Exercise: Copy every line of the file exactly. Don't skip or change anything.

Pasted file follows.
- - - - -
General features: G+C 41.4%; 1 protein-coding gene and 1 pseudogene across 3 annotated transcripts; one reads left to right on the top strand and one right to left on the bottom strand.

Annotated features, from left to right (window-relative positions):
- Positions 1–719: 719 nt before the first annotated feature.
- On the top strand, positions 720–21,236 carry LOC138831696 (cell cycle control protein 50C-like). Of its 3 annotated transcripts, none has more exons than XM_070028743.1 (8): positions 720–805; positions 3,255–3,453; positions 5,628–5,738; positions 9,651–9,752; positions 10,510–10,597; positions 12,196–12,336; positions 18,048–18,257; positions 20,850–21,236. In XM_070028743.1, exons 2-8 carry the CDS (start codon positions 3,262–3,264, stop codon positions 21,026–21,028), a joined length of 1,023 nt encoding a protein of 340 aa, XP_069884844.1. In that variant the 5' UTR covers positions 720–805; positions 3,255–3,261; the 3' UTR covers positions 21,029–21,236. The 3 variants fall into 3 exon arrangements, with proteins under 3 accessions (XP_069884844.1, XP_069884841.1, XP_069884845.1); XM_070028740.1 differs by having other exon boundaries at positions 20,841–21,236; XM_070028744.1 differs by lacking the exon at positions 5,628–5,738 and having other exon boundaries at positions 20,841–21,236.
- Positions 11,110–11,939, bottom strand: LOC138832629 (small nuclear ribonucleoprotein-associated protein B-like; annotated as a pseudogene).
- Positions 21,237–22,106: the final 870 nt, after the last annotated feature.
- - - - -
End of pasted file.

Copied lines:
General features: G+C 41.4%; 1 protein-coding gene and 1 pseudogene across 3 annotated transcripts; one reads left to right on the top strand and one right to left on the bottom strand.

Annotated features, from left to right (window-relative positions):
- Positions 1–719: 719 nt before the first annotated feature.
- On the top strand, positions 720–21,236 carry LOC138831696 (cell cycle control protein 50C-like). Of its 3 annotated transcripts, none has more exons than XM_070028743.1 (8): positions 720–805; positions 3,255–3,453; positions 5,628–5,738; positions 9,651–9,752; positions 10,510–10,597; positions 12,196–12,336; positions 18,048–18,257; positions 20,850–21,236. In XM_070028743.1, exons 2-8 carry the CDS (start codon positions 3,262–3,264, stop codon positions 21,026–21,028), a joined length of 1,023 nt encoding a protein of 340 aa, XP_069884844.1. In that variant the 5' UTR covers positions 720–805; positions 3,255–3,261; the 3' UTR covers positions 21,029–21,236. The 3 variants fall into 3 exon arrangements, with proteins under 3 accessions (XP_069884844.1, XP_069884841.1, XP_069884845.1); XM_070028740.1 differs by having other exon boundaries at positions 20,841–21,236; XM_070028744.1 differs by lacking the exon at positions 5,628–5,738 and having other exon boundaries at positions 20,841–21,236.
- Positions 11,110–11,939, bottom strand: LOC138832629 (small nuclear ribonucleoprotein-associated protein B-like; annotated as a pseudogene).
- Positions 21,237–22,106: the final 870 nt, after the last annotated feature.